• Evidence from the Registrant as to any steps she may have taken in order to remediate her failings, including her lack of proficiency in the English language”.
7. At the first review hearing held on 21 January 2019 the first review panel concluded that the Registrant’s fitness to practice remained impaired both on public protection and public interest grounds. The first review panel stated:
“In the Panel’s view, the Registrant’s lack of competence was serious and involved breaches of her professional standards. There has been no evidence of change since the final hearing in January 2018 nor any evidence that the concerns underpinning the Registrant’s impaired fitness to practise have been overcome. The Panel considered the wide- ranging failings identified by the previous Panel and the evidence at the original hearing that the Registrant was unable to follow instructions effectively. It also bore in mind the Registrant’s own evidence today that, neither during her six-year career break nor during her period of suspension, had she undertaken CPD training. The Panel was also concerned that, in evidence today, the Registrant stated that she did not accept all of the failings identified by the panel at the substantive hearing.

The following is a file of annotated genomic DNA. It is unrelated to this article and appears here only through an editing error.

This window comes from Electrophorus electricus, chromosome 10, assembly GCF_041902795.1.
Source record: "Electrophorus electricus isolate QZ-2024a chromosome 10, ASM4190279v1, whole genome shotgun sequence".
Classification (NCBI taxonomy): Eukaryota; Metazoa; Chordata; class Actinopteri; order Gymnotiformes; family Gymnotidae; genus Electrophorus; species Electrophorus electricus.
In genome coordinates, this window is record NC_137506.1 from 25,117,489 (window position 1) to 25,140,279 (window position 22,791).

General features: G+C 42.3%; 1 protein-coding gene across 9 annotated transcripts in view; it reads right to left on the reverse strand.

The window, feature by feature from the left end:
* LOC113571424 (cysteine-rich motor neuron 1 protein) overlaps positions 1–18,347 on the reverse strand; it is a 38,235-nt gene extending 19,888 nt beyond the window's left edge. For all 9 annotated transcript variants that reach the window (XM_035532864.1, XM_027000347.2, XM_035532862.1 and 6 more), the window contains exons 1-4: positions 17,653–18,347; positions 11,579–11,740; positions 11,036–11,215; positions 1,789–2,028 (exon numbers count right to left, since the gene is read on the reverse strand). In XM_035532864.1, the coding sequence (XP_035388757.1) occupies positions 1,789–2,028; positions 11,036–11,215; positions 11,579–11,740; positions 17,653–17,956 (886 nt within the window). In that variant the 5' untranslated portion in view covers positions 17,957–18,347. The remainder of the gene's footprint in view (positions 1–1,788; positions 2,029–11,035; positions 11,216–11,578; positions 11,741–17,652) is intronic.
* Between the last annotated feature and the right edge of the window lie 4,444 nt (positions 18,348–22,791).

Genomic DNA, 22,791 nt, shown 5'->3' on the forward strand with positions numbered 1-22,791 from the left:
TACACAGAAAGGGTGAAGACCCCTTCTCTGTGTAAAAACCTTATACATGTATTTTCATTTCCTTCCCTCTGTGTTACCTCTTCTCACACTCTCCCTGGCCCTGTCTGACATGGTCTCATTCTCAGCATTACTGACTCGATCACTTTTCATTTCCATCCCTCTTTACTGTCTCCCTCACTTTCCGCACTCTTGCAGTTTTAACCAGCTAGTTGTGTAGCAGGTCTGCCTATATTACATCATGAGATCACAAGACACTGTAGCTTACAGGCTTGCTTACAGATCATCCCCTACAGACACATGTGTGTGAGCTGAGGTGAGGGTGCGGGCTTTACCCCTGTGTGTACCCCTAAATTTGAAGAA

The Panel has determined that, in light of all the evidence before it, the Registrant’s fitness to practise continues to be impaired. In the absence of any persuasive evidence of remediation, the Panel remained concerned that there was the risk of repetition of the failings identified. The Panel therefore concluded that the Registrant remained liable to put patients at unwarranted risk of harm in the future and that the Registrant remained impaired on public protection grounds.